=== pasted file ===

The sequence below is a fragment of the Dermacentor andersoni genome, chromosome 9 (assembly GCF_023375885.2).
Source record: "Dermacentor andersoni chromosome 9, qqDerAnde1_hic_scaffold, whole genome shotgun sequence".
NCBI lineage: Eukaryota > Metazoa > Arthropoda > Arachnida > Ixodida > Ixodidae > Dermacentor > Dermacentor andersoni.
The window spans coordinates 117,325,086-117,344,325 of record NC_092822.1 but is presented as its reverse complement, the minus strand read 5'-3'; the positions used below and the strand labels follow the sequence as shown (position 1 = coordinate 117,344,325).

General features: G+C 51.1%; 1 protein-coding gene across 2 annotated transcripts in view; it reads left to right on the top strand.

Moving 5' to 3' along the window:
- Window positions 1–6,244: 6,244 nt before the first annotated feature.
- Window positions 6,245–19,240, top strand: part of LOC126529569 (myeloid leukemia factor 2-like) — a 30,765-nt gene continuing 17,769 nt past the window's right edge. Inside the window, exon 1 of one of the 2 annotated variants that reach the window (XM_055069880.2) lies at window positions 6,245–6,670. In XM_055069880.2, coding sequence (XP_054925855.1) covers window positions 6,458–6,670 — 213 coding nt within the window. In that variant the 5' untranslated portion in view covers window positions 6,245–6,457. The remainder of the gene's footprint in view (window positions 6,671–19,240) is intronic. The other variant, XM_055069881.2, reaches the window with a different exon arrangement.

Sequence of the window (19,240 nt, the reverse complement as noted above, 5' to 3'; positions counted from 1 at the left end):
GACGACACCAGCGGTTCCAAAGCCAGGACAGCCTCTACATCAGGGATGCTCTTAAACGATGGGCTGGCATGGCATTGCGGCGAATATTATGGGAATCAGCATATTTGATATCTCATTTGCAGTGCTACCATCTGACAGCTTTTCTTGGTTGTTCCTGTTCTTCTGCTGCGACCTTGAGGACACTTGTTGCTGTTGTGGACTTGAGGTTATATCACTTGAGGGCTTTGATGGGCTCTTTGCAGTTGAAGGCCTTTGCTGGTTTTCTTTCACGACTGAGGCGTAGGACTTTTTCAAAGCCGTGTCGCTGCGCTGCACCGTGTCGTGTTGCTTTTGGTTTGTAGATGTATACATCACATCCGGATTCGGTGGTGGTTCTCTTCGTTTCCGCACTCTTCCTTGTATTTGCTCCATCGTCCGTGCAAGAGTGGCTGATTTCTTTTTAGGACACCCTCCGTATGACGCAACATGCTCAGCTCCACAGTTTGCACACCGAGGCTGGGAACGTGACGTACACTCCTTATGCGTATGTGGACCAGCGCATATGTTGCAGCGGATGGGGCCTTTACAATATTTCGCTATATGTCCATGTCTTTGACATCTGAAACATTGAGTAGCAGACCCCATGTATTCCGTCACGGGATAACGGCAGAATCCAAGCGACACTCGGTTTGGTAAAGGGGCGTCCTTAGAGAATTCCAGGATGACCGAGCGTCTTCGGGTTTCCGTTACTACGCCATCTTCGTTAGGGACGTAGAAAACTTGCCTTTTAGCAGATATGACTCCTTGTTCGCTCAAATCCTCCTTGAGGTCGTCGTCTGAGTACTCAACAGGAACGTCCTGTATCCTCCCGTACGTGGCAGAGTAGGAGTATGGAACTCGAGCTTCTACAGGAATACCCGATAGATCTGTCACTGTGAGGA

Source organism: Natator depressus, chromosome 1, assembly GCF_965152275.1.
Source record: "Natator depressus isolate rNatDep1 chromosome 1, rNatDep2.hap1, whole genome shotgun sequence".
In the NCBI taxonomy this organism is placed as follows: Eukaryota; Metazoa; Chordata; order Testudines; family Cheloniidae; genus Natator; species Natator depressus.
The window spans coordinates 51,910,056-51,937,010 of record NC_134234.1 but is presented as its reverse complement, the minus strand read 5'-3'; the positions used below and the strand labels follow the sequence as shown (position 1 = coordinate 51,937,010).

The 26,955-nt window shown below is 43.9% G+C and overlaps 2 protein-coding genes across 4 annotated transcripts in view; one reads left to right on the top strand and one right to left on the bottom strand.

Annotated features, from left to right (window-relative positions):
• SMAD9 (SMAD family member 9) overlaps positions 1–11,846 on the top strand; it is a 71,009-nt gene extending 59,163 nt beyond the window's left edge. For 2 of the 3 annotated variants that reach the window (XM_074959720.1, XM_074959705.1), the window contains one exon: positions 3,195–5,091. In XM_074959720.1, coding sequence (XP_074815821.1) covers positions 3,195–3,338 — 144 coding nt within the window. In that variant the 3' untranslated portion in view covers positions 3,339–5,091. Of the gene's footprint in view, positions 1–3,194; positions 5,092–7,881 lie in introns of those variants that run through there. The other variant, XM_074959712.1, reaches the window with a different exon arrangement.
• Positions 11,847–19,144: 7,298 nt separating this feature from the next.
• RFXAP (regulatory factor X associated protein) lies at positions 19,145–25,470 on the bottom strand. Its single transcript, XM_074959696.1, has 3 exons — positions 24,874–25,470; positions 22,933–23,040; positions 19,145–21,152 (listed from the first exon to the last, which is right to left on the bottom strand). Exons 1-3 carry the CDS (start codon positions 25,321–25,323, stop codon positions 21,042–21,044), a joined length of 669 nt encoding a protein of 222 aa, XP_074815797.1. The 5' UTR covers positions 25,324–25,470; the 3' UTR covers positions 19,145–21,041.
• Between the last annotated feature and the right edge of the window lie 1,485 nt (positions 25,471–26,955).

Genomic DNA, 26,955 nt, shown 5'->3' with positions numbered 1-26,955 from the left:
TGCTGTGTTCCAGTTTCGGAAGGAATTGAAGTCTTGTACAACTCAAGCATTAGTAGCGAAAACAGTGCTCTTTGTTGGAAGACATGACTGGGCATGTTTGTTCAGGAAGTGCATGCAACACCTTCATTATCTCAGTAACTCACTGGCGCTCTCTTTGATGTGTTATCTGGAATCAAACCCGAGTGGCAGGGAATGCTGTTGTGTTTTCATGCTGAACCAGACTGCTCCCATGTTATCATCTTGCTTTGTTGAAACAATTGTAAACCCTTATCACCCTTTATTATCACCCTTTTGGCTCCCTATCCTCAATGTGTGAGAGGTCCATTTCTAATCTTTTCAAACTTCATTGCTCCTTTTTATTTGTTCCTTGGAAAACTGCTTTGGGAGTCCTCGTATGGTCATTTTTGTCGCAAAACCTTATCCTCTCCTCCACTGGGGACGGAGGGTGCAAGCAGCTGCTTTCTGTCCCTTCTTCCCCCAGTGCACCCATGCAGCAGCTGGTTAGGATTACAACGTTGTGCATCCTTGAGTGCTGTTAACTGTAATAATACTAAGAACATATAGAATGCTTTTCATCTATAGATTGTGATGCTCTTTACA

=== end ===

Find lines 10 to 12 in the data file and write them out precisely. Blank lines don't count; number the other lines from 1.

GACGACACCAGCGGTTCCAAAGCCAGGACAGCCTCTACATCAGGGATGCTCTTAAACGATGGGCTGGCATGGCATTGCGGCGAATATTATGGGAATCAGCATATTTGATATCTCATTTGCAGTGCTACCATCTGACAGCTTTTCTTGGTTGTTCCTGTTCTTCTGCTGCGACCTTGAGGACACTTGTTGCTGTTGTGGACTTGAGGTTATATCACTTGAGGGCTTTGATGGGCTCTTTGCAGTTGAAGGCCTTTGCTGGTTTTCTTTCACGACTGAGGCGTAGGACTTTTTCAAAGCCGTGTCGCTGCGCTGCACCGTGTCGTGTTGCTTTTGGTTTGTAGATGTATACATCACATCCGGATTCGGTGGTGGTTCTCTTCGTTTCCGCACTCTTCCTTGTATTTGCTCCATCGTCCGTGCAAGAGTGGCTGATTTCTTTTTAGGACACCCTCCGTATGACGCAACATGCTCAGCTCCACAGTTTGCACACCGAGGCTGGGAACGTGACGTACACTCCTTATGCGTATGTGGACCAGCGCATATGTTGCAGCGGATGGGGCCTTTACAATATTTCGCTATATGTCCATGTCTTTGACATCTGAAACATTGAGTAGCAGACCCCATGTATTCCGTCACGGGATAACGGCAGAATCCAAGCGACACTCGGTTTGGTAAAGGGGCGTCCTTAGAGAATTCCAGGATGACCGAGCGTCTTCGGGTTTCCGTTACTACGCCATCTTCGTTAGGGACGTAGAAAACTTGCCTTTTAGCAGATATGACTCCTTGTTCGCTCAAATCCTCCTTGAGGTCGTCGTCTGAGTACTCAACAGGAACGTCCTGTATCCTCCCGTACGTGGCAGAGTAGGAGTATGGAACTCGAGCTTCTACAGGAATACCCGATAGATCTGTCACTGTGAGGA

Source organism: Natator depressus, chromosome 1, assembly GCF_965152275.1.
Source record: "Natator depressus isolate rNatDep1 chromosome 1, rNatDep2.hap1, whole genome shotgun sequence".